Northern Gulf seal hunt opens with a fizzle

And so it begins…day one of the Canadian commercial seal hunt in the Northern Gulf of St Lawrence

The International Fund for Animal Welfare’s seal team is in Newfoundland, Canada to observe and document the commercial seal hunt.

Earlier this week, we’d learned that the Newfoundland government had just bailed out the sealing industry with a cash infusion of $3.6 million Canadian dollars.  But would it be enough to save a dying seal hunt whose profits have plummeted in recent years, and an industry that by all accounts appears to be on its last legs?

The bailout money means that processors can purchase 130,000 skins this year, and the influx of government cash has boosted the confidence of the sealing industry. As such, we weren’t sure what to expect this year. Would sealers rush out to fill the warehouses with stockpiles of seal pelts this year? 

Or would they, too, be looking for something better? 

As it turns out, only nine boats hailed out on opening day and we were able to locate three of them.  Startlingly, there were hardly any seals at all in the area, making it extremely slow going for the hunters. 

One seal pup was shot, hooked with a gaff, and skinned on the back of the boat.  Then perhaps a half an hour passed - maybe more - the boat searching in vain before another seal was to be found. I was struck by what a difficult way this is to earn money. With five men on each boat, so few seals in sight, and processors paying only $27 for a top-grade skin this year, it is difficult to imagine that any of these men will leave the hunt without losing money.

In an interview with a local radio station, I talked about Newfoundland and its people. They are among the kindest I’ve come across, and I do sympathize with the men who try and bring in a few extra dollars from sealing.

I’ve said it before and I’ll say it again – I don’t believe sealers are “barbarians” or any of the other words that get put in my mouth.  I like to believe we can come to resolution on the sealing issue without resorting to conflict or name calling.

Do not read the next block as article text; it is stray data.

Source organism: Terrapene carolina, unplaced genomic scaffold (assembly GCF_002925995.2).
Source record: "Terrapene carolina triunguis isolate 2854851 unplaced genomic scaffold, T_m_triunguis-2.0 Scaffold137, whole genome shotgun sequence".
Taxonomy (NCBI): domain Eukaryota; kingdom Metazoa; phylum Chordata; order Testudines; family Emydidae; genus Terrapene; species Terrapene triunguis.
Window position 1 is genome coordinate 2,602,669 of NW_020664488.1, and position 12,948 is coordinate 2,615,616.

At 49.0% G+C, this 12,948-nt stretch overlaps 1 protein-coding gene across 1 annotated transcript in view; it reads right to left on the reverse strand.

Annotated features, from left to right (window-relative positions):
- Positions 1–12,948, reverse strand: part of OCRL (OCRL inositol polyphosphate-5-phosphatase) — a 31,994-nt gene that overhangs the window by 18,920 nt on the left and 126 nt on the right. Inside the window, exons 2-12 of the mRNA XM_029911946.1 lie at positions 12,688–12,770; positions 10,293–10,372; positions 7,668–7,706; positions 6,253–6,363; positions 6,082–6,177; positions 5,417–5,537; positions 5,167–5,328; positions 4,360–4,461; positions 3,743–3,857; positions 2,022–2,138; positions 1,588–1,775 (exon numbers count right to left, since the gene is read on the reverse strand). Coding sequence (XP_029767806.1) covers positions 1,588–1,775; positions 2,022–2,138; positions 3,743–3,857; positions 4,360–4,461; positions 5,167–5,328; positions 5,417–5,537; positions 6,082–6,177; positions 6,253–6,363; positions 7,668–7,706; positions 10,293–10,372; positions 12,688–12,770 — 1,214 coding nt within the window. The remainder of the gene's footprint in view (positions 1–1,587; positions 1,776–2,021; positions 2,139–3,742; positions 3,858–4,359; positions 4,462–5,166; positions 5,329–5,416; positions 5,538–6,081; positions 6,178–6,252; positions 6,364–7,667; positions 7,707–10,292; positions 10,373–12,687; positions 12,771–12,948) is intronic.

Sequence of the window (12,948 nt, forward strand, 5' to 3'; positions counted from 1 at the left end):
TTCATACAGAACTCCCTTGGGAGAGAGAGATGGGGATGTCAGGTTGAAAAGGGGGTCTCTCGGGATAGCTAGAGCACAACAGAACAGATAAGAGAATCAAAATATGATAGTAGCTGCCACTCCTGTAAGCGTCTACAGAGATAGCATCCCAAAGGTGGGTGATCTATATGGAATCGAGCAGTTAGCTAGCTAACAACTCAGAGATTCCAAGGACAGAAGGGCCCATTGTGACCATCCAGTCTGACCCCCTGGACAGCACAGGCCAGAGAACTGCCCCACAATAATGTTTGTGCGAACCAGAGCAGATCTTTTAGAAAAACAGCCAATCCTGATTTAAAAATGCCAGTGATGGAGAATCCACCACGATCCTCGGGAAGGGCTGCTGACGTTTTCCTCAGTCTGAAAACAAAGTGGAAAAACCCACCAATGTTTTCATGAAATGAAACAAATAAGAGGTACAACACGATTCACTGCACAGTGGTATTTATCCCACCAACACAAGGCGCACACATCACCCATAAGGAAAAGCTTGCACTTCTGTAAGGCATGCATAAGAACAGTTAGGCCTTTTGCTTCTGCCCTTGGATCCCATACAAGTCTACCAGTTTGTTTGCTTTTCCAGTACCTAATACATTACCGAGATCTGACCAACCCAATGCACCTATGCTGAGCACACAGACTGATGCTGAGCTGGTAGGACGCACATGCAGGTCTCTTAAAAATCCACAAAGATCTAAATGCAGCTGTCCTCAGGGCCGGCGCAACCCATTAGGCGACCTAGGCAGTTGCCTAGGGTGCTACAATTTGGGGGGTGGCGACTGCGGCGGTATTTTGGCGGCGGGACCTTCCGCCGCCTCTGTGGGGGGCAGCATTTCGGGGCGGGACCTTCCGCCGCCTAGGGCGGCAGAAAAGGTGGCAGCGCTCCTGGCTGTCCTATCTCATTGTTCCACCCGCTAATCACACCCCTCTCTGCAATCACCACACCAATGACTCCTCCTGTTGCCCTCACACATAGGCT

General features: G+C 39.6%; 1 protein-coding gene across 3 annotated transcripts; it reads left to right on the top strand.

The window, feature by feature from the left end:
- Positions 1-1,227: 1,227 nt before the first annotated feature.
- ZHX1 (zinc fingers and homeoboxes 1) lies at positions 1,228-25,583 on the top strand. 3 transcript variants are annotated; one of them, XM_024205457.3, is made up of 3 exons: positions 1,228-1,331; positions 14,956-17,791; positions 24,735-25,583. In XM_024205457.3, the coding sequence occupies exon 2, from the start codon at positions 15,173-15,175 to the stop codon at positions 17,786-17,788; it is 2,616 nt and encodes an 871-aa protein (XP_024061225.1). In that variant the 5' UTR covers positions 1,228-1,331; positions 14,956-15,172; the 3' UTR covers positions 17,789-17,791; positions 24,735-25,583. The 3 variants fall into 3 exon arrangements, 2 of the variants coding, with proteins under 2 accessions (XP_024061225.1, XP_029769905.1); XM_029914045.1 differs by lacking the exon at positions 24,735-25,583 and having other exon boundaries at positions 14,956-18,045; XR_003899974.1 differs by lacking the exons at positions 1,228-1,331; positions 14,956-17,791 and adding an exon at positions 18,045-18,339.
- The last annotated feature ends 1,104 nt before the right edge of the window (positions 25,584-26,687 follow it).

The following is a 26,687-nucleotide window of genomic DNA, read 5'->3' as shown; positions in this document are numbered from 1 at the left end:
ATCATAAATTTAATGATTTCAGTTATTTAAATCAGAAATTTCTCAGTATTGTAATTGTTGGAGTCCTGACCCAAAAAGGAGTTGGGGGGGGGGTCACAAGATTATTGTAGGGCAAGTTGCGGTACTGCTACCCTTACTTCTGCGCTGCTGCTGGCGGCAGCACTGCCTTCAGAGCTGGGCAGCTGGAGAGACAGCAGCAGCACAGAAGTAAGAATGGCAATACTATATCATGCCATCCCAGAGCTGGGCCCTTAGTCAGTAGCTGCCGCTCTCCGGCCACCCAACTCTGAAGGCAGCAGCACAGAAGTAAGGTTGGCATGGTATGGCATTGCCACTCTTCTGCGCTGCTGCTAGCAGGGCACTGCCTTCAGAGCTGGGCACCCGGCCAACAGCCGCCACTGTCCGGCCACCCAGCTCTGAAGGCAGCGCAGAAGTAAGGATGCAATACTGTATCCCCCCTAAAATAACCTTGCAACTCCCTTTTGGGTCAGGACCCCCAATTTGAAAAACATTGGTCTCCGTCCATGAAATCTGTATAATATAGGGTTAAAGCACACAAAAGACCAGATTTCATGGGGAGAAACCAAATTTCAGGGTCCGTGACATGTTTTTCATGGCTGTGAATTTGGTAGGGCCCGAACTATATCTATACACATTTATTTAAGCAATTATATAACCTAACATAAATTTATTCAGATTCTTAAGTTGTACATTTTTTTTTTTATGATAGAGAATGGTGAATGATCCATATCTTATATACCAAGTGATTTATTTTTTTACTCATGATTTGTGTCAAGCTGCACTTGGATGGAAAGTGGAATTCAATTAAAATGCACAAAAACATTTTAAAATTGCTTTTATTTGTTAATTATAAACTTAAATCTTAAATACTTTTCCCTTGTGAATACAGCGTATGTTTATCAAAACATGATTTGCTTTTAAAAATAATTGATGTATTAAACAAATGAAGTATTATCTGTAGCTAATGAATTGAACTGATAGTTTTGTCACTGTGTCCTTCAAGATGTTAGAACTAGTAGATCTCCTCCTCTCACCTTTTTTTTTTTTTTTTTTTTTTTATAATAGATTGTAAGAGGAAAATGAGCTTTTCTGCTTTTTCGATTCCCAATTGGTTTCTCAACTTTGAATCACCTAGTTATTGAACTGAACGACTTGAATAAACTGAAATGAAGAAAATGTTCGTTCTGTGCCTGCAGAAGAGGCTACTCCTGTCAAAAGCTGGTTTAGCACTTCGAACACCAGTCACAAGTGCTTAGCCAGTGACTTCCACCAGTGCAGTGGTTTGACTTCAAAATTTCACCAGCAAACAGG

Sealing is an important part of Newfoundland’s history, but that doesn’t mean it needs to continue in this day and age. Products like fur simply aren’t necessary, the methods of killing seals in commercial seal hunts continue to raise serious animal welfare concerns, and market demand for seal products appears negligible.   

It’s time for the seal hunt to be relegated to the pages of history, instead of being kept on life support with continued infusions of Canadian taxpayer dollars.

Tens of millions of taxpayer dollars have been poured into the sealing industry over the last few decades, with very little to show for it. In fact, the landed value of the hunt is the lowest it’s been in recent memory.

The Newfoundland seal hunt has begun, and although it opened with somewhat of a fizzle we have many more days ahead of us, with the sealing area referred to as The Front set to open on April 12.

This year’s hunt will be a sign of how far the government’s bailout money will go, and whether it will be enough to revive this flagging industry.

IFAW supporters and all the voices raised in opposition to the seal hunt play an active role in all of this and in helping bring the commercial seal hunt to an end.

Please keep following our updates, share them, talk about them, and most importantly tell the Canadian government that it’s time to make the seal hunt history once and for all.


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Céline Sissler-Bienvenu, Director, France and Francophone Africa
Director, France and Francophone Africa
Sheryl Fink, Campaign Director, Canadian Wildlife
Campaign Director, Canadian Wildlife
Sonja Van Tichelen, Vice President of International Operations
Vice President of International Operations